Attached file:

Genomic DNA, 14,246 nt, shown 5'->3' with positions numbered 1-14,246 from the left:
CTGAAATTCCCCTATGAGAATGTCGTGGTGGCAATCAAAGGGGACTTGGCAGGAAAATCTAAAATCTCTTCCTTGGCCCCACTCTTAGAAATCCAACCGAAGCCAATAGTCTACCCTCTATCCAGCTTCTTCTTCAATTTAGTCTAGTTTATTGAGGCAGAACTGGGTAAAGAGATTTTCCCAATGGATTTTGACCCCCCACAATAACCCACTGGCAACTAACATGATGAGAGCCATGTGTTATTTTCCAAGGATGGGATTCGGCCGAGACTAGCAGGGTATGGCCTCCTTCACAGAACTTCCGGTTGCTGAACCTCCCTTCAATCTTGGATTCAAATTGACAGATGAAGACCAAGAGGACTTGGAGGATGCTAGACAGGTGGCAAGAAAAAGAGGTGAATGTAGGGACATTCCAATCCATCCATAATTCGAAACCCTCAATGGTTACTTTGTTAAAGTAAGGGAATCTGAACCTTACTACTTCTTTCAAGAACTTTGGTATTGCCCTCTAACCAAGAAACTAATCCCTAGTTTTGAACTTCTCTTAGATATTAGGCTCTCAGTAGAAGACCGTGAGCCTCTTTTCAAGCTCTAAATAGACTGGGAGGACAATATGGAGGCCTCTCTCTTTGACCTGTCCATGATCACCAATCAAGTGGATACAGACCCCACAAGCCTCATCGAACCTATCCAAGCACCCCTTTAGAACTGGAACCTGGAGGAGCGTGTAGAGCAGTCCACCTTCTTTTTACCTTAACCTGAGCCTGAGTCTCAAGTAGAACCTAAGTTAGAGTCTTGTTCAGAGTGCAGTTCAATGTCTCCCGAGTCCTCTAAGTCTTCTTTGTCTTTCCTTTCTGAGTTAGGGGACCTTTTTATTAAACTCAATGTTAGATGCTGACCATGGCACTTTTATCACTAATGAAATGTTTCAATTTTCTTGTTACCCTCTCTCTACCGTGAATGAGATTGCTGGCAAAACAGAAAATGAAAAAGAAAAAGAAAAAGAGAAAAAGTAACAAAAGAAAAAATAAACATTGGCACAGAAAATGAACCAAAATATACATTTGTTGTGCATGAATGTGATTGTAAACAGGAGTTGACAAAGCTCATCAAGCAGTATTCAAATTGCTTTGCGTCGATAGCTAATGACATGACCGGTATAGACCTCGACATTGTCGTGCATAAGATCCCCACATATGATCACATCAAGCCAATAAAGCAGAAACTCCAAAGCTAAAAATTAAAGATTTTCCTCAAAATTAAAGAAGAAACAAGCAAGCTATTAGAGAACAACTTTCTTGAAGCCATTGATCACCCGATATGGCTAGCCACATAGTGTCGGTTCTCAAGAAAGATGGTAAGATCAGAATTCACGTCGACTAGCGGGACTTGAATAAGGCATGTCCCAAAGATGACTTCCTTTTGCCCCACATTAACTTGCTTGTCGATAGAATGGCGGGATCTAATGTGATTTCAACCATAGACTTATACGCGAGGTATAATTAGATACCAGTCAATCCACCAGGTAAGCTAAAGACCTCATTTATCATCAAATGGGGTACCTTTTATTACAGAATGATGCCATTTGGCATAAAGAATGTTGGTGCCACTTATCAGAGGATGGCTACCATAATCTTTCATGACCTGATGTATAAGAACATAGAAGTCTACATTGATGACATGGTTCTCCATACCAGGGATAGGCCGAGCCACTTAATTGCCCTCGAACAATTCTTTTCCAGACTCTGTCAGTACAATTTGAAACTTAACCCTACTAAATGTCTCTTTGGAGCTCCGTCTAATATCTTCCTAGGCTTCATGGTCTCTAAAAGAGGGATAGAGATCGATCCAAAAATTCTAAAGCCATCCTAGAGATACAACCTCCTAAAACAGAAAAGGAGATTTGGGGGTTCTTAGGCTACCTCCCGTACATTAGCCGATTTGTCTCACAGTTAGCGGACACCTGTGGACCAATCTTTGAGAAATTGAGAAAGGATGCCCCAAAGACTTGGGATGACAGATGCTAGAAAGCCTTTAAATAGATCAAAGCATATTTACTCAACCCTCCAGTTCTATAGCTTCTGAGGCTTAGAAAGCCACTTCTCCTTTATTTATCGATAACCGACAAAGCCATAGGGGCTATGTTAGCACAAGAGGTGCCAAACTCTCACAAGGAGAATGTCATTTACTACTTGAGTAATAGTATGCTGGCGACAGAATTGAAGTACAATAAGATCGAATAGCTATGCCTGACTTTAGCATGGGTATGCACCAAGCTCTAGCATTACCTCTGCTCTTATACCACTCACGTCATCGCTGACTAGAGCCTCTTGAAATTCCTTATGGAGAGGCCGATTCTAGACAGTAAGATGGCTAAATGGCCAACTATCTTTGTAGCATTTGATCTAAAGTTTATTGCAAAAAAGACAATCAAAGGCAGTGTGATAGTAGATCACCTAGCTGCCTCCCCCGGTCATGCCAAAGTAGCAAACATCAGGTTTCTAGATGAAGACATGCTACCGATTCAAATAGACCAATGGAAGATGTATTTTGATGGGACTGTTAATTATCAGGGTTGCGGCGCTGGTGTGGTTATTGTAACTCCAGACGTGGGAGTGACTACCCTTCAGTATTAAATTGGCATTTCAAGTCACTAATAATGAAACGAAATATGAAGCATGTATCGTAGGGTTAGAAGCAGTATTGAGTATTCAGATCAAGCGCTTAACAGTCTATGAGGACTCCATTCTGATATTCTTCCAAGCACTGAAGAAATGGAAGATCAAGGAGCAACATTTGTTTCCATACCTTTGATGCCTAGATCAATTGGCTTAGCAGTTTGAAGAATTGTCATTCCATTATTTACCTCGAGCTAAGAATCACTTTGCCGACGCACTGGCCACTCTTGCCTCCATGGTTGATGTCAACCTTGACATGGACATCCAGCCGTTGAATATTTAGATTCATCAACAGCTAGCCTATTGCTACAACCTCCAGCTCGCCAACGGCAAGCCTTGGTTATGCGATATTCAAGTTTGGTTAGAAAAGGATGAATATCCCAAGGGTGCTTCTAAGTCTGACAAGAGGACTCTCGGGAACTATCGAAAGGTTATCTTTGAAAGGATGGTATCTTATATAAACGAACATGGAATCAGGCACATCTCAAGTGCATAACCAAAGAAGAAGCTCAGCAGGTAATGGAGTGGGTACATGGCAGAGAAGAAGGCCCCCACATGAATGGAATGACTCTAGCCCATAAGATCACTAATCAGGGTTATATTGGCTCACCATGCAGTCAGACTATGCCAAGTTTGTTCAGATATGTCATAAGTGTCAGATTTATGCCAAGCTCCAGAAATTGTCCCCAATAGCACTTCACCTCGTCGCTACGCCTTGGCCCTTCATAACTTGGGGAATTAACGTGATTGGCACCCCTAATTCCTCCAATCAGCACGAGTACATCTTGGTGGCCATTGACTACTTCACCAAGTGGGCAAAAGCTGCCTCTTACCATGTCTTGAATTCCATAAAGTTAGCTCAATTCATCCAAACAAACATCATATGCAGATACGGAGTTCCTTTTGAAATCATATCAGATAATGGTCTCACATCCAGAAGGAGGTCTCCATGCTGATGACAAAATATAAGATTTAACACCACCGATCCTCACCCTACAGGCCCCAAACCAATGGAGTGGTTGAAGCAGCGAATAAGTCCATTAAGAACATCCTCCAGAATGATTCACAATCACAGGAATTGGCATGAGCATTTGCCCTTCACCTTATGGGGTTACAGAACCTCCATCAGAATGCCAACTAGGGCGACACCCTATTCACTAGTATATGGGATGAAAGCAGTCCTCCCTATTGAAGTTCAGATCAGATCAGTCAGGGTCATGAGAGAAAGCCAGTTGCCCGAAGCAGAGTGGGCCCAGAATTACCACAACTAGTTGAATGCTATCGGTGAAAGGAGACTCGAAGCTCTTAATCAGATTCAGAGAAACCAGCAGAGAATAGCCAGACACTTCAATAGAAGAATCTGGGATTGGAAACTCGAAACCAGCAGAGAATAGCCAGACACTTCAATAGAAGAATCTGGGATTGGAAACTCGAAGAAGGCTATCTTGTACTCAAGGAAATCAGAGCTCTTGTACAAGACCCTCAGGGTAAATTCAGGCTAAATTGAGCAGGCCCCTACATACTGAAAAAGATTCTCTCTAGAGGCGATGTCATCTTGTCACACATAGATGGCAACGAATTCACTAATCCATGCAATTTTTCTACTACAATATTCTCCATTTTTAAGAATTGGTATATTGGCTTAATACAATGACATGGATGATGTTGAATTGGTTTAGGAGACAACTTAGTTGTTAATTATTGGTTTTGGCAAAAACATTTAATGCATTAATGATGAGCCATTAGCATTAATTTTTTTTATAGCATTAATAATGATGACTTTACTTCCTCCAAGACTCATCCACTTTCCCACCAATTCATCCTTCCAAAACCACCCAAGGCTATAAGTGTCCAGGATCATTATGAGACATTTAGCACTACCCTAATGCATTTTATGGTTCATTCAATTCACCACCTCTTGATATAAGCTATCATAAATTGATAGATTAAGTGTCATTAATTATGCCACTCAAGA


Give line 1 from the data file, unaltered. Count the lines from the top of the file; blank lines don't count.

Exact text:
Genomic DNA, 14,246 nt, shown 5'->3' with positions numbered 1-14,246 from the left: